The King James Bible had an almost immediate impact on seventeenth-century England. In many churches and homes, the King James Version replaced existing versions of Scripture, including the Geneva Bible and the Bishops’ Bible. So from 1611 on, people who were literate likely grew up reading its words in their homes and in their churches. People who were illiterate likely grew up hearing its words read from the pulpit.
The language of the King James Bible seeped into public consciousness and usage. Writers and orators incorporated its phrasing into their own works. Even people who didn’t attend church and didn’t own a Bible became familiar with it. As English culture spread, so did the influence of the King James Version.
In Acts 1:8, Jesus instructs His disciples to carry His message “unto the uttermost part of the earth.” The King James Bible did just that. It reached the shores of North America in the mid-1600s. Before the American Revolution, copies of King James Bibles were imported to the New World from England. That changed when the United States declared its independence. In 1782, an American printer named Robert Aitken gained the support of the United States Congress to print the King James Bible stateside.
In the United States and elsewhere, the King James Bible was used as a textbook. Many people learned to read in its pages. For three hundred years, it was virtually the only Bible used in the English-speaking world. Eventually, it became the most widely printed book in history.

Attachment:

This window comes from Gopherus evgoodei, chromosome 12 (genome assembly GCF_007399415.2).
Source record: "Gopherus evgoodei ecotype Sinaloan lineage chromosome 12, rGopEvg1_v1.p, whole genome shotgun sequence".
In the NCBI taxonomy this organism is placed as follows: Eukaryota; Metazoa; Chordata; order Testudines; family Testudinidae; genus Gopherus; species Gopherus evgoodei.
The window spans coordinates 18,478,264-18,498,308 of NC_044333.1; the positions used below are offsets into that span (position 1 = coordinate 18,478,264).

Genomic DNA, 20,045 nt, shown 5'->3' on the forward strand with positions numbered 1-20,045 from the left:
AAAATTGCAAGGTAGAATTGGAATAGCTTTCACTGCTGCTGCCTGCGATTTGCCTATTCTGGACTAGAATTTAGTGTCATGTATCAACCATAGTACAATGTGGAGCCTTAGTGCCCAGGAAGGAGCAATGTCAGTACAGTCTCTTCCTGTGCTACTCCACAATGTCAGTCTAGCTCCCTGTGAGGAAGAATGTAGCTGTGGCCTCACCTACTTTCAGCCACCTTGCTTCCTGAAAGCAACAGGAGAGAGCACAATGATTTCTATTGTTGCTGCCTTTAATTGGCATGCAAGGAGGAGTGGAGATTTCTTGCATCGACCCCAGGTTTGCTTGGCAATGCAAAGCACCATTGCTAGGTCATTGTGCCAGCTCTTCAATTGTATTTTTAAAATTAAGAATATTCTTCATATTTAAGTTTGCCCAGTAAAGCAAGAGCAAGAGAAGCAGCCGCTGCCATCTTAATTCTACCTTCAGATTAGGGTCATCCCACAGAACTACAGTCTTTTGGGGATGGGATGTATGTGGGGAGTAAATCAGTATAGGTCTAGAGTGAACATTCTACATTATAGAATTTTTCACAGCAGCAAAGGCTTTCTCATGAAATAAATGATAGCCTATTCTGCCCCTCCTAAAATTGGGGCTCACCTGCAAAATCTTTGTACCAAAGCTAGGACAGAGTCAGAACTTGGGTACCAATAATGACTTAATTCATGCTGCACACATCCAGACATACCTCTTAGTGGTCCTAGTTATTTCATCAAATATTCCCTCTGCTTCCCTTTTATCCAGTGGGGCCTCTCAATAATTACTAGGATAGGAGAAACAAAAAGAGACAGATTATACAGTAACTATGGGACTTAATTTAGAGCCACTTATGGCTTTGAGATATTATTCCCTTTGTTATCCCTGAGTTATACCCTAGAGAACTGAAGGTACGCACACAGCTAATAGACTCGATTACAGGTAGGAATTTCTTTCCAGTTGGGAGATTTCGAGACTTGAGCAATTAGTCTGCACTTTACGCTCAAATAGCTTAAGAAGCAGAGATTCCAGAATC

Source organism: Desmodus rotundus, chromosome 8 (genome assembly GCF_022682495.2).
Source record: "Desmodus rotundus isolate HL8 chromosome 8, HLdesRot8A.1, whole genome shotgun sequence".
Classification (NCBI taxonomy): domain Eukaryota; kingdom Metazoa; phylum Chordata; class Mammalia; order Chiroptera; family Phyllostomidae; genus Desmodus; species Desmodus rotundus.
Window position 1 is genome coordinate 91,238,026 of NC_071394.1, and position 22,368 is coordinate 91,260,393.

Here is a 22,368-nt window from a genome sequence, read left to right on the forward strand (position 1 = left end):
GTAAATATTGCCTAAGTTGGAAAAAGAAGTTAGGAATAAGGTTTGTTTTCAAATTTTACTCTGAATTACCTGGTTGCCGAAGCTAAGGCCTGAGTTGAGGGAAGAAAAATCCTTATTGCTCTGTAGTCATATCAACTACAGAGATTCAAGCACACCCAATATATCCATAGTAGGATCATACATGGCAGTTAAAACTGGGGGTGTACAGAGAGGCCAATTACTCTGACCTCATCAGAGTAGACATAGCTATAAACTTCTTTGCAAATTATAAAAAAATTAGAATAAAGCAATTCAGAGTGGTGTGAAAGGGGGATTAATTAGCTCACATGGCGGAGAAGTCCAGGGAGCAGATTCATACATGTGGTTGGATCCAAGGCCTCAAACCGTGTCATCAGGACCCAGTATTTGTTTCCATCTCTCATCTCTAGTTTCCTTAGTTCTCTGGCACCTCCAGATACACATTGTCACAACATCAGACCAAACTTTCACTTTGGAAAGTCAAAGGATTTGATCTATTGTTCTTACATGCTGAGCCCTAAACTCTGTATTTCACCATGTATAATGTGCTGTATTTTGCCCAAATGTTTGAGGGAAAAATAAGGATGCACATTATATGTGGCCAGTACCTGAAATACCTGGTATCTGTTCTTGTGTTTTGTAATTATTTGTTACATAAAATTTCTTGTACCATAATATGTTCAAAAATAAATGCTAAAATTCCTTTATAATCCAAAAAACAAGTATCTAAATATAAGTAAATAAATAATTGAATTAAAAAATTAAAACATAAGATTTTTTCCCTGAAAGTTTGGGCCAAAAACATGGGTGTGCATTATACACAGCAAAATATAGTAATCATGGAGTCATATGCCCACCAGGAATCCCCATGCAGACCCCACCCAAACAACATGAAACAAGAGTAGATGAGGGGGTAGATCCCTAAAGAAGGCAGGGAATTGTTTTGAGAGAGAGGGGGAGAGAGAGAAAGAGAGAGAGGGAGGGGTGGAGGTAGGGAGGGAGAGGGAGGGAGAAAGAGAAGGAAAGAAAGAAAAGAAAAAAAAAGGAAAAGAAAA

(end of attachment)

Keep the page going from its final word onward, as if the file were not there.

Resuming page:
Though it was originally intended for Anglicans, it was adopted and embraced by a wide variety of other denominations, including Presbyterians, Congregationalists, Quakers, and Baptists. As missionaries from those (and other) denominations spread Christianity throughout North America, Africa, the Caribbean, and South Asia, they took the King James Bible with them.
Today, when Americans reach for their Bibles, more than half (55%) of them still reach for the King James Version. Many Christians were brought up with the King James Version and appreciate the familiarity of it. Its language is a part of their spiritual vocabulary.
In Psalm 119:1, David says, “Thy Word have I hid in mine heart that I might not sin against thee.” The cadence, rhythm, and flow of the King James Version has helped facilitate that “hiding” process in countless hearts. Its memorable phrasing has a timeless appeal.
Alexander Geddes, a Roman Catholic priest and translation scholar, summarized it best in 1792 when he wrote of the King James Bible:
“If accuracy, fidelity, and the strictest attention to the letter of the text, be supposed to constitute the qualities of an excellent version, this of all versions, must, in general, be accounted the most excellent. Every sentence, every word, every syllable, and every letter and point, seems to have been weighed with the nicest exactitude; and expressed, either in the text, or margin, with the greatest precision.”
Standing apart from all other KJV study Bibles on the market, the King James Study Bible, Full Color Edition is the only Bible featuring extensive commentary, doctrinal notes, archaeological insights, and time-tested study aids developed exclusively for the King James Version. Now available with stunning full color designs, Holy Land images, classic works of art, charts, and maps, the King James Study Bible, Full Color Edition guides you through the vivid beauty and authority of God’s Word as you grow in your biblical knowledge.